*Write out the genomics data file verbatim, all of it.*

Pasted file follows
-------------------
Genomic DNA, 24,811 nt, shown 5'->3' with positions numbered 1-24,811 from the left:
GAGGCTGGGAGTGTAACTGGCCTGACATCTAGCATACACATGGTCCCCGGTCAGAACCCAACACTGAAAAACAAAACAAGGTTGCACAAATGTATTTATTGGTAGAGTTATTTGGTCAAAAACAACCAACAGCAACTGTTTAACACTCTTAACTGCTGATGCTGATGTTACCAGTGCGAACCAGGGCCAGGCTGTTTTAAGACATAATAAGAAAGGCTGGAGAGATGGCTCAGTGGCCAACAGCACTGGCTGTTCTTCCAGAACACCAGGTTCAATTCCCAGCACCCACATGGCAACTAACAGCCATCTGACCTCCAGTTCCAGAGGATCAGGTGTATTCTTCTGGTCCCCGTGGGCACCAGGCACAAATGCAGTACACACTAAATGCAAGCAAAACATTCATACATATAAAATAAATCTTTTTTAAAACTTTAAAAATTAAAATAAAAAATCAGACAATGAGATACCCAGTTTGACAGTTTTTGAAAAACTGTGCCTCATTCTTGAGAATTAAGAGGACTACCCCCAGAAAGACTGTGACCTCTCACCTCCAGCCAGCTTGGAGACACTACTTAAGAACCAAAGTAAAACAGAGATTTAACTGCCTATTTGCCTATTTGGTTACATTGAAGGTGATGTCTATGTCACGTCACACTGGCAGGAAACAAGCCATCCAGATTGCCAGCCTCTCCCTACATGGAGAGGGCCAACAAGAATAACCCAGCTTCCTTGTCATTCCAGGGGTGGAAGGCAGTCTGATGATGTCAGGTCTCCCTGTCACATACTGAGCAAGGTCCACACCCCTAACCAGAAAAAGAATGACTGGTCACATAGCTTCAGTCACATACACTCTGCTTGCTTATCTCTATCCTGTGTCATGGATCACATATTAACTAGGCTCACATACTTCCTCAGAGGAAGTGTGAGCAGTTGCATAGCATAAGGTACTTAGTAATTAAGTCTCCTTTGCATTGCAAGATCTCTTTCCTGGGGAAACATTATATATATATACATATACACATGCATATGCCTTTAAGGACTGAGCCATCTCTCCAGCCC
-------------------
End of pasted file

Genomic DNA, 24,811 nt, shown 5'->3' with positions numbered 1-24,811 from the left:
GAGGCTGGGAGTGTAACTGGCCTGACATCTAGCATACACATGGTCCCCGGTCAGAACCCAACACTGAAAAACAAAACAAGGTTGCACAAATGTATTTATTGGTAGAGTTATTTGGTCAAAAACAACCAACAGCAACTGTTTAACACTCTTAACTGCTGATGCTGATGTTACCAGTGCGAACCAGGGCCAGGCTGTTTTAAGACATAATAAGAAAGGCTGGAGAGATGGCTCAGTGGCCAACAGCACTGGCTGTTCTTCCAGAACACCAGGTTCAATTCCCAGCACCCACATGGCAACTAACAGCCATCTGACCTCCAGTTCCAGAGGATCAGGTGTATTCTTCTGGTCCCCGTGGGCACCAGGCACAAATGCAGTACACACTAAATGCAAGCAAAACATTCATACATATAAAATAAATCTTTTTTAAAACTTTAAAAATTAAAATAAAAAATCAGACAATGAGATACCCAGTTTGACAGTTTTTGAAAAACTGTGCCTCATTCTTGAGAATTAAGAGGACTACCCCCAGAAAGACTGTGACCTCTCACCTCCAGCCAGCTTGGAGACACTACTTAAGAACCAAAGTAAAACAGAGATTTAACTGCCTATTTGCCTATTTGGTTACATTGAAGGTGATGTCTATGTCACGTCACACTGGCAGGAAACAAGCCATCCAGATTGCCAGCCTCTCCCTACATGGAGAGGGCCAACAAGAATAACCCAGCTTCCTTGTCATTCCAGGGGTGGAAGGCAGTCTGATGATGTCAGGTCTCCCTGTCACATACTGAGCAAGGTCCACACCCCTAACCAGAAAAAGAATGACTGGTCACATAGCTTCAGTCACATACACTCTGCTTGCTTATCTCTATCCTGTGTCATGGATCACATATTAACTAGGCTCACATACTTCCTCAGAGGAAGTGTGAGCAGTTGCATAGCATAAGGTACTTAGTAATTAAGTCTCCTTTGCATTGCAAGATCTCTTTCCTGGGGAAACATTATATATATATACATATACACATGCATATGCCTTTAAGGACTGAGCCATCTCTCCAGCCC